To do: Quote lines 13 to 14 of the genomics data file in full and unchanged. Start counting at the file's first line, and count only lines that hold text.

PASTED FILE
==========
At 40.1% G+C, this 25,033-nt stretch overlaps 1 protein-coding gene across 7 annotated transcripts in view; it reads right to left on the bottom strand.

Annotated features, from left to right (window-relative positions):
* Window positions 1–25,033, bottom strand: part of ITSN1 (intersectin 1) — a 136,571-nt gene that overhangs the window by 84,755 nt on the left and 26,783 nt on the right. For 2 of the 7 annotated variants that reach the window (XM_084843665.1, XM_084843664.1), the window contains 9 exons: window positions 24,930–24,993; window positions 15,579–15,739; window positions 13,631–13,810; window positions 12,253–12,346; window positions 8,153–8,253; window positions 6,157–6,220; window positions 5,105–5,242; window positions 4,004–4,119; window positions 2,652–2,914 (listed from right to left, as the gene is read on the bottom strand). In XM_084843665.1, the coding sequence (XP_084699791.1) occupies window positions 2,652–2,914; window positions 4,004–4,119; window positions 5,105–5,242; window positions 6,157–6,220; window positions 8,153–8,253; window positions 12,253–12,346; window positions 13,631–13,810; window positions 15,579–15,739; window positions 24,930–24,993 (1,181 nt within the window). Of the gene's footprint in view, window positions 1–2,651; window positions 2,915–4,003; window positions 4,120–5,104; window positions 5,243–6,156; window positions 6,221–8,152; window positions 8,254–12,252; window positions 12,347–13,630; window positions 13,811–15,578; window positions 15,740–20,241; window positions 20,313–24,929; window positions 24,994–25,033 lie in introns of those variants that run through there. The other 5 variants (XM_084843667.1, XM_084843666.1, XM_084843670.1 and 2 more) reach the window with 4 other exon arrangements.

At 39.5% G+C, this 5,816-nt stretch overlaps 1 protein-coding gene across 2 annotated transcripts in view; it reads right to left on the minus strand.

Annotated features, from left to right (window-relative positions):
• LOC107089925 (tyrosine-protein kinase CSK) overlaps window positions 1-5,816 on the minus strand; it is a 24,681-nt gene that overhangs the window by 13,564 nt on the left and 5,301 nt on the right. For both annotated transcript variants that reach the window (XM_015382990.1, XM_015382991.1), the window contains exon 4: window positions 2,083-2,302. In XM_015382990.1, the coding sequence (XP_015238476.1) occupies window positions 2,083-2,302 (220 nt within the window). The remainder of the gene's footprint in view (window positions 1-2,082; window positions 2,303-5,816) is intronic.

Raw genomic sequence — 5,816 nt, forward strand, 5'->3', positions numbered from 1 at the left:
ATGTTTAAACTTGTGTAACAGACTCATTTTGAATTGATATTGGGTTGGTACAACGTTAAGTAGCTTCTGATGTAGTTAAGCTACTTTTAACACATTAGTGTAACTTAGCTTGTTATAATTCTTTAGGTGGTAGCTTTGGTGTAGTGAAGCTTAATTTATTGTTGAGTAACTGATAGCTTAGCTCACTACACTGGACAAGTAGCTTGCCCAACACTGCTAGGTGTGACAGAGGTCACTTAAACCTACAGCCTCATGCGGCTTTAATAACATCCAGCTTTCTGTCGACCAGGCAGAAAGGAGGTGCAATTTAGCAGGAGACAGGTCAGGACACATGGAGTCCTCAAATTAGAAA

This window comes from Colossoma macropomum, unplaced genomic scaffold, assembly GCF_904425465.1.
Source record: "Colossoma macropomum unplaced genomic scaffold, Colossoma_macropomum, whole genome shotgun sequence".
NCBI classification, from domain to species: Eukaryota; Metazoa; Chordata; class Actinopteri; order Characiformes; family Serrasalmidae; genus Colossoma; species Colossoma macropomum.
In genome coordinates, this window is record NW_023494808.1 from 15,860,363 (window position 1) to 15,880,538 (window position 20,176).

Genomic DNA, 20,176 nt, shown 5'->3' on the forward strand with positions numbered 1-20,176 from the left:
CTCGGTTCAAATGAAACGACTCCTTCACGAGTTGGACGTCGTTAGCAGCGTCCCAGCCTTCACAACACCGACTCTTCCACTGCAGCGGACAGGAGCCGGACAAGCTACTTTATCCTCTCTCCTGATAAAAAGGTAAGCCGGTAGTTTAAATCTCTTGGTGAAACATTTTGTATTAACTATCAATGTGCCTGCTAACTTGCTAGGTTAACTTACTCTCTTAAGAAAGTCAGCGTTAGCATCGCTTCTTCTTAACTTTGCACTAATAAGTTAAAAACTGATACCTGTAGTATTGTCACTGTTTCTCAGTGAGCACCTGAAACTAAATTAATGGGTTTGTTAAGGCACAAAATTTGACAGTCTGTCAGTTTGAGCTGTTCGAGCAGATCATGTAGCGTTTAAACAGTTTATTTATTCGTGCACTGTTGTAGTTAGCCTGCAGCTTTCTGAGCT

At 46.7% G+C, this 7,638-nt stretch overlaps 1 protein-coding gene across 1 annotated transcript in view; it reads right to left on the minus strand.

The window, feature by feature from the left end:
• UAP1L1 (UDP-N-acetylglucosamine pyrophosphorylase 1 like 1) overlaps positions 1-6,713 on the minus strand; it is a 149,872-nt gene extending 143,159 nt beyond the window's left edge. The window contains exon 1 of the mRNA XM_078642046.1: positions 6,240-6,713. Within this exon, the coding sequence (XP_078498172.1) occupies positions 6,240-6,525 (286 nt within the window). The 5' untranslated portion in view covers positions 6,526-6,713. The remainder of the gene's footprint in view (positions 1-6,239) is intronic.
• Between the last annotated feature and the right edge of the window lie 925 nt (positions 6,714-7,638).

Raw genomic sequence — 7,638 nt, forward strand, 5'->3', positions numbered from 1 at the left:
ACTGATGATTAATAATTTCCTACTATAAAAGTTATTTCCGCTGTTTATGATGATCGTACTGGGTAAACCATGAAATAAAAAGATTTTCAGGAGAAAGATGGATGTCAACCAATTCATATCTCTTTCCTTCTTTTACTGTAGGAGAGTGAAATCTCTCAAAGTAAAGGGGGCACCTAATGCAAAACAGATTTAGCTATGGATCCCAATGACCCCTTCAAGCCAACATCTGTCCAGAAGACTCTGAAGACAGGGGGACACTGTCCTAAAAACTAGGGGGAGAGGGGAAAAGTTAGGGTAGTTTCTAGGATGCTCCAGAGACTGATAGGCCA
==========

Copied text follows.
Genomic DNA, 20,176 nt, shown 5'->3' on the forward strand with positions numbered 1-20,176 from the left:
CTCGGTTCAAATGAAACGACTCCTTCACGAGTTGGACGTCGTTAGCAGCGTCCCAGCCTTCACAACACCGACTCTTCCACTGCAGCGGACAGGAGCCGGACAAGCTACTTTATCCTCTCTCCTGATAAAAAGGTAAGCCGGTAGTTTAAATCTCTTGGTGAAACATTTTGTATTAACTATCAATGTGCCTGCTAACTTGCTAGGTTAACTTACTCTCTTAAGAAAGTCAGCGTTAGCATCGCTTCTTCTTAACTTTGCACTAATAAGTTAAAAACTGATACCTGTAGTATTGTCACTGTTTCTCAGTGAGCACCTGAAACTAAATTAATGGGTTTGTTAAGGCACAAAATTTGACAGTCTGTCAGTTTGAGCTGTTCGAGCAGATCATGTAGCGTTTAAACAGTTTATTTATTCGTGCACTGTTGTAGTTAGCCTGCAGCTTTCTGAGCT